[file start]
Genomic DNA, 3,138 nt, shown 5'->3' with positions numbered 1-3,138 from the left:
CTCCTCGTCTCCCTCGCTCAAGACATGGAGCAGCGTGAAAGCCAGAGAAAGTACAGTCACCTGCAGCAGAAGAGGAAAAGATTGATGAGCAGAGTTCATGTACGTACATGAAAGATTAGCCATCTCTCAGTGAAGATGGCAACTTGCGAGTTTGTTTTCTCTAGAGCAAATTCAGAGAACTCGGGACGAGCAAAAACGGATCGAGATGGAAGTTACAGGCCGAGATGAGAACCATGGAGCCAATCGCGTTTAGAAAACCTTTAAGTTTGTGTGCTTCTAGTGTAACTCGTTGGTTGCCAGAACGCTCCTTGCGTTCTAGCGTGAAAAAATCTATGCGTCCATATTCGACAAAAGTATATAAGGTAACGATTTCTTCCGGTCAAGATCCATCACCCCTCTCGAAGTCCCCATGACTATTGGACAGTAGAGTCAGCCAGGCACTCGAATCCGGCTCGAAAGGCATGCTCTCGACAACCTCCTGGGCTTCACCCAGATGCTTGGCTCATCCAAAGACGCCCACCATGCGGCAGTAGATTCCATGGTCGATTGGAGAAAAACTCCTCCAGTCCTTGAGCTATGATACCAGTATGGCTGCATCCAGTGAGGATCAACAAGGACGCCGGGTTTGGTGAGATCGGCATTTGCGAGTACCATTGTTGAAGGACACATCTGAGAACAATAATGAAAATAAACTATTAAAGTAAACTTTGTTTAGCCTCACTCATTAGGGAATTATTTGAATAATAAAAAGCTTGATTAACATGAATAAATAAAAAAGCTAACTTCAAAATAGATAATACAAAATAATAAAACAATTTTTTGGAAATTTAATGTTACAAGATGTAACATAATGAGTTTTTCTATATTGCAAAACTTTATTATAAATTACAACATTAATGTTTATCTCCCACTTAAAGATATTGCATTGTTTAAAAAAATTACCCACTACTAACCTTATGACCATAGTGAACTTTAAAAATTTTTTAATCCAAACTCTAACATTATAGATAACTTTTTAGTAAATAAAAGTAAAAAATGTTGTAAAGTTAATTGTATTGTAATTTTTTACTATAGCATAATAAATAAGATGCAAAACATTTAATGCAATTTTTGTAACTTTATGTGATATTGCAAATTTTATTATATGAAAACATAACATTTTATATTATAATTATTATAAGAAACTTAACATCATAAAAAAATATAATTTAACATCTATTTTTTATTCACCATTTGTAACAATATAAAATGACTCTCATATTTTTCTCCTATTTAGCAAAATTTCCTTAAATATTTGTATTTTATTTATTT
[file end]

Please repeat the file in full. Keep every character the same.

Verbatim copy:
Genomic DNA, 3,138 nt, shown 5'->3' with positions numbered 1-3,138 from the left:
CTCCTCGTCTCCCTCGCTCAAGACATGGAGCAGCGTGAAAGCCAGAGAAAGTACAGTCACCTGCAGCAGAAGAGGAAAAGATTGATGAGCAGAGTTCATGTACGTACATGAAAGATTAGCCATCTCTCAGTGAAGATGGCAACTTGCGAGTTTGTTTTCTCTAGAGCAAATTCAGAGAACTCGGGACGAGCAAAAACGGATCGAGATGGAAGTTACAGGCCGAGATGAGAACCATGGAGCCAATCGCGTTTAGAAAACCTTTAAGTTTGTGTGCTTCTAGTGTAACTCGTTGGTTGCCAGAACGCTCCTTGCGTTCTAGCGTGAAAAAATCTATGCGTCCATATTCGACAAAAGTATATAAGGTAACGATTTCTTCCGGTCAAGATCCATCACCCCTCTCGAAGTCCCCATGACTATTGGACAGTAGAGTCAGCCAGGCACTCGAATCCGGCTCGAAAGGCATGCTCTCGACAACCTCCTGGGCTTCACCCAGATGCTTGGCTCATCCAAAGACGCCCACCATGCGGCAGTAGATTCCATGGTCGATTGGAGAAAAACTCCTCCAGTCCTTGAGCTATGATACCAGTATGGCTGCATCCAGTGAGGATCAACAAGGACGCCGGGTTTGGTGAGATCGGCATTTGCGAGTACCATTGTTGAAGGACACATCTGAGAACAATAATGAAAATAAACTATTAAAGTAAACTTTGTTTAGCCTCACTCATTAGGGAATTATTTGAATAATAAAAAGCTTGATTAACATGAATAAATAAAAAAGCTAACTTCAAAATAGATAATACAAAATAATAAAACAATTTTTTGGAAATTTAATGTTACAAGATGTAACATAATGAGTTTTTCTATATTGCAAAACTTTATTATAAATTACAACATTAATGTTTATCTCCCACTTAAAGATATTGCATTGTTTAAAAAAATTACCCACTACTAACCTTATGACCATAGTGAACTTTAAAAATTTTTTAATCCAAACTCTAACATTATAGATAACTTTTTAGTAAATAAAAGTAAAAAATGTTGTAAAGTTAATTGTATTGTAATTTTTTACTATAGCATAATAAATAAGATGCAAAACATTTAATGCAATTTTTGTAACTTTATGTGATATTGCAAATTTTATTATATGAAAACATAACATTTTATATTATAATTATTATAAGAAACTTAACATCATAAAAAAATATAATTTAACATCTATTTTTTATTCACCATTTGTAACAATATAAAATGACTCTCATATTTTTCTCCTATTTAGCAAAATTTCCTTAAATATTTGTATTTTATTTATTT